How could this be? Because until a lawyer in the office that prosecuted Charles Hood came forward just days before the original execution date, there was no proof of what had been long rumored and this lawyer now confirmed: Thomas O'Connell, the chief prosecutor of Mr. Hood was – at that time – engaged in a personal relationship with Verla Sue Holland, the judge who presided at the trial.
A machine gun and a sawed-off shotgun borne pursuant to membership in an informal militia unaffiliated with the state militia is not activity protected by the Second Amendment, the U.S. Court of Appeals for the Eighth Circuit held Aug. 13 (United States v. Fincher, 8th Cir., Nos. 07-2514 and 07-2888, 8/13/08).
The court also ruled that possession of these weapons is not covered by the individual right to bear arms recognized in District of Columbia v. Heller, 76 U.S.L.W. 4631 (U.S. 2008).
But the jury failed to reach verdicts on the more serious charge of a conspiracy to have suicide bombers detonate soft-drink bottles filled with liquid explosives aboard seven airliners headed for the United States and Canada.
The failure to obtain convictions on the plane-bombing charge was a blow to counterterrorism officials in London and Washington, who had described the scheme as potentially the most devastating act of terrorism since the Sept. 11 attacks seven years ago this week. British and American experts had said that the plot had all the signs of an operation by Al Qaeda, and that it was conceived and organized in Pakistan.
Monday, September 8, 2008
Standard wisdom says "no way."
We may have the world's highest rate of incarceration — with only 5 percent of global population, 25 percent of prisoners worldwide. We may be throwing hundreds of thousands of nonviolent drug offenders, many barely of age, behind bars — one reason a stunning one out of every 100 Americans is now imprisoned. We may have created a huge "prison-industrial complex" of prison builders, contractors and swollen criminal justice bureaucracies.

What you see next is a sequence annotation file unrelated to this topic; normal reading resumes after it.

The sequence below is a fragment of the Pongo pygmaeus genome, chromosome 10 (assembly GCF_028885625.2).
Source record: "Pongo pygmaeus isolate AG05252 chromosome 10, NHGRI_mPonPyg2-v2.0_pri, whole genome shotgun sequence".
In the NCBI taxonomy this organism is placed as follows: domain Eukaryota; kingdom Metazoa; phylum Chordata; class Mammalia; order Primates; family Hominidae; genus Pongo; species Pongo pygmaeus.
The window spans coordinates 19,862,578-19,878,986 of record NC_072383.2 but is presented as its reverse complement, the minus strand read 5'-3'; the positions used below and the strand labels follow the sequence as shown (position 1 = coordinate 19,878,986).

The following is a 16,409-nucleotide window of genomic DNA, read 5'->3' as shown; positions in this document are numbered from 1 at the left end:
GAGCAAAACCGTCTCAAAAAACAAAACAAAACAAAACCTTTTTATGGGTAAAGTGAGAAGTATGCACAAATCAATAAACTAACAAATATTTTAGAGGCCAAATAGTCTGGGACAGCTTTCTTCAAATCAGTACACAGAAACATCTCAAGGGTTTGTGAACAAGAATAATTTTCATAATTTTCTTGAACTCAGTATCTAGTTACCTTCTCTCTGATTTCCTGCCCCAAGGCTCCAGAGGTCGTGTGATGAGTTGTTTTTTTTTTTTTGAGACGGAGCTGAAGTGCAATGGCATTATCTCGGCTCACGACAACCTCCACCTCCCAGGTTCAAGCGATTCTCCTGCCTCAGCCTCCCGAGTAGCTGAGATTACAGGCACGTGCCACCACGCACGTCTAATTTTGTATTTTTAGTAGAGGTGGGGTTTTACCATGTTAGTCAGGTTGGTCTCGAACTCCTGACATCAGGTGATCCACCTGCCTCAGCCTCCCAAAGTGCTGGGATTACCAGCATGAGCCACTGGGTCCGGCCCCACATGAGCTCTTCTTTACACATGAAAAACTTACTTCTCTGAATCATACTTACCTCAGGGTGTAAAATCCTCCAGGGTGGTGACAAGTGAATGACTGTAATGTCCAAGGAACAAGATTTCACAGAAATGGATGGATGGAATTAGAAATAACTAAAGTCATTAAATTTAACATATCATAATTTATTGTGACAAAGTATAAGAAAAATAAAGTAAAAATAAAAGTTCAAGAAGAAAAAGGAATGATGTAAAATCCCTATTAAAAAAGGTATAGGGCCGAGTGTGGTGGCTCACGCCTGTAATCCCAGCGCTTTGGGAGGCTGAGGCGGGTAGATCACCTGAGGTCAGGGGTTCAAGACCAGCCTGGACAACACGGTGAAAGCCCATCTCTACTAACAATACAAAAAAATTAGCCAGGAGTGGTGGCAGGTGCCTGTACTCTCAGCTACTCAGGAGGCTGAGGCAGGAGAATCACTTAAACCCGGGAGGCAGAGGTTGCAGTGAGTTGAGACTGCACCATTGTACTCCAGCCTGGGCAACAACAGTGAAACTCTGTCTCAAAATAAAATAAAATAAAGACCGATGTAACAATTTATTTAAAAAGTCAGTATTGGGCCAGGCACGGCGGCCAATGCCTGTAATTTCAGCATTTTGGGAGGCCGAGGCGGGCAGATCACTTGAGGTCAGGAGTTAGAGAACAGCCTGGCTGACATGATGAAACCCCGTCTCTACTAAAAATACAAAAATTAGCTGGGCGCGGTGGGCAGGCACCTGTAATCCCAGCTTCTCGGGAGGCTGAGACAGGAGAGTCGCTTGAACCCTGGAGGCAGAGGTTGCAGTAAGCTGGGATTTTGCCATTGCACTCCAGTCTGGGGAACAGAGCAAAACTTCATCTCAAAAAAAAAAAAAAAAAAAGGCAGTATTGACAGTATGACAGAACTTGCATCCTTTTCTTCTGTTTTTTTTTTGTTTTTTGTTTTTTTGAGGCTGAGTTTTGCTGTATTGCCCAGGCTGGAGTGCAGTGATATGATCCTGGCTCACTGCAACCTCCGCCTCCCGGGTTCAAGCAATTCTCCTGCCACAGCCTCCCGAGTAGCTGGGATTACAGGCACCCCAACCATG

That startling homicide, though, was just one of at least 10 serious incidents involving local residents with mental illness that have occurred in Allegheny County neighborhoods in less than a year. Known as sentinel events, they are tracked by the state Department of Public Welfare. Officials here and around the country are struggling with how to prevent such violence or other problems.
A lawsuit filed Friday in federal court accuses the Sonoma County Sheriff's Department of unlawful detentions and racial profiling of Latinos suspected of being undocumented immigrants.
Attorneys for the American Civil Liberties Union and the Committee for Immigrant Rights of Sonoma County say the Sheriff's Department collaborates with federal immigration officials to stop and search people who appear to be Latino, interrogate them about their immigration status and jail them without legal basis.
"I would say that's all untrue," Sheriff Bill Cogbill responded Friday, though he had not yet seen a copy of the lawsuit filed in U.S. District Court.
Some 50 retired sleuths will give voice to their oddest or most haunting cases in an 11-week series, "Watching the Detectives," that debuts Sunday night at 9 p.m. on A&E's Biography channel.
"We asked them to tell their best bar stories. The characters in their cases are straight out of central casting," said Executive Producer Kevin Kaufman.